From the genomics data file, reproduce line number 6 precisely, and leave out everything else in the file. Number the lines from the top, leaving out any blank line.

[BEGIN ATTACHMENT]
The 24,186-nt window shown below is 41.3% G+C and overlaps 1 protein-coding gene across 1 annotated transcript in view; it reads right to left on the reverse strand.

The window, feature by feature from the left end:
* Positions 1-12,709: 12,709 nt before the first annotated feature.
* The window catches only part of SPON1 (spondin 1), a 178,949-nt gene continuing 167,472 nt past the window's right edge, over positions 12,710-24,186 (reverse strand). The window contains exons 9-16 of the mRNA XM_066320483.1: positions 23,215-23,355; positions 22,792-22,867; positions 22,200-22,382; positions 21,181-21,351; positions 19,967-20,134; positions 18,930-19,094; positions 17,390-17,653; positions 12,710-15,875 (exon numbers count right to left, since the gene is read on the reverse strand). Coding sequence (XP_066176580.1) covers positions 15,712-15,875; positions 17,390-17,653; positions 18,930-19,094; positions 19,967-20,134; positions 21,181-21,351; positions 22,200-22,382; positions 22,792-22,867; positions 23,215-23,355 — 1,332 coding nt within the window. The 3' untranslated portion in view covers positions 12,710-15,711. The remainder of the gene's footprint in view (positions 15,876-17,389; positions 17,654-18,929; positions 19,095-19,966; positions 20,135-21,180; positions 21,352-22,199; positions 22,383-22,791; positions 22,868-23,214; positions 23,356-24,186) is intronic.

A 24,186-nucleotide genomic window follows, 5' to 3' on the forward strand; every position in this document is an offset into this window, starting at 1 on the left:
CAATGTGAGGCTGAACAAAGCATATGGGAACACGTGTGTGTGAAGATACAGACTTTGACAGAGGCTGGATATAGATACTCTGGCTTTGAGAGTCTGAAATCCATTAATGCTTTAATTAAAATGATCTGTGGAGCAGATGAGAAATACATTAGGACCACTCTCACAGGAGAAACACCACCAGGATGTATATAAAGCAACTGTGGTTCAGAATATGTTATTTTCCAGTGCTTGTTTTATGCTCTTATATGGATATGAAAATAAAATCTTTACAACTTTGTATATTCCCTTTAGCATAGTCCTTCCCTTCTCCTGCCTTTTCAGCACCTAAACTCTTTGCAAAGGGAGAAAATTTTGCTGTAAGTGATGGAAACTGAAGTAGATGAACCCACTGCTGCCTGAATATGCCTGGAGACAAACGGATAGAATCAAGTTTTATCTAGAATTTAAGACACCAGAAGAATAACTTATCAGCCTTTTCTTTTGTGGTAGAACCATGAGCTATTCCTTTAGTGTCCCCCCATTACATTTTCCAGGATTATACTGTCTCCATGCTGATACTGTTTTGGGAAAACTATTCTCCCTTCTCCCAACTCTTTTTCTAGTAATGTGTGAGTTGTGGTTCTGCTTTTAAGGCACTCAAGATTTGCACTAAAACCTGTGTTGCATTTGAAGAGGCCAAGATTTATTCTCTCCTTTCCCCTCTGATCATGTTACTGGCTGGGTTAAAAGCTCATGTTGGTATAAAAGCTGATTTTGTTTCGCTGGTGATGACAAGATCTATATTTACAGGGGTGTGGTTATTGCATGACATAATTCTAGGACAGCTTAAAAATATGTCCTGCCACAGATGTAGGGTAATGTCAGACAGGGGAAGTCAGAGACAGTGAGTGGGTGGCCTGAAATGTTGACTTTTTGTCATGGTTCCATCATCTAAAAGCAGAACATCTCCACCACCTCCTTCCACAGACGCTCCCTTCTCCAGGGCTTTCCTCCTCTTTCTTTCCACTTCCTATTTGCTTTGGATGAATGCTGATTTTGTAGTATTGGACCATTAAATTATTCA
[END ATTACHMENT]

CAATGTGAGGCTGAACAAAGCATATGGGAACACGTGTGTGTGAAGATACAGACTTTGACAGAGGCTGGATATAGATACTCTGGCTTTGAGAGTCTGAAATCCATTAATGCTTTAATTAAAATGATCTGTGGAGCAGATGAGAAATACATTAGGACCACTCTCACAGGAGAAACACCACCAGGATGTATATAAAGCAACTGTGGTTCAGAATATGTTATTTTCCAGTGCTTGTTTTATGCTCTTATATGGATATGAAAATAAAATCTTTACAACTTTGTATATTCCCTTTAGCATAGTCCTTCCCTTCTCCTGCCTTTTCAGCACCTAAACTCTTTGCAAAGGGAGAAAATTTTGCTGTAAGTGATGGAAACTGAAGTAGATGAACCCACTGCTGCCTGAATATGCCTGGAGACAAACGGATAGAATCAAGTTTTATCTAGAATTTAAGACACCAGAAGAATAACTTATCAGCCTTTTCTTTTGTGGTAGAACCATGAGCTATTCCTTTAGTGTCCCCCCATTACATTTTCCAGGATTATACTGTCTCCATGCTGATACTGTTTTGGGAAAACTATTCTCCCTTCTCCCAACTCTTTTTCTAGTAATGTGTGAGTTGTGGTTCTGCTTTTAAGGCACTCAAGATTTGCACTAAAACCTGTGTTGCATTTGAAGAGGCCAAGATTTATTCTCTCCTTTCCCCTCTGATCATGTTACTGGCTGGGTTAAAAGCTCATGTTGGTATAAAAGCTGATTTTGTTTCGCTGGTGATGACAAGATCTATATTTACAGGGGTGTGGTTATTGCATGACATAATTCTAGGACAGCTTAAAAATATGTCCTGCCACAGATGTAGGGTAATGTCAGACAGGGGAAGTCAGAGACAGTGAGTGGGTGGCCTGAAATGTTGACTTTTTGTCATGGTTCCATCATCTAAAAGCAGAACATCTCCACCACCTCCTTCCACAGACGCTCCCTTCTCCAGGGCTTTCCTCCTCTTTCTTTCCACTTCCTATTTGCTTTGGATGAATGCTGATTTTGTAGTATTGGACCATTAAATTATTCA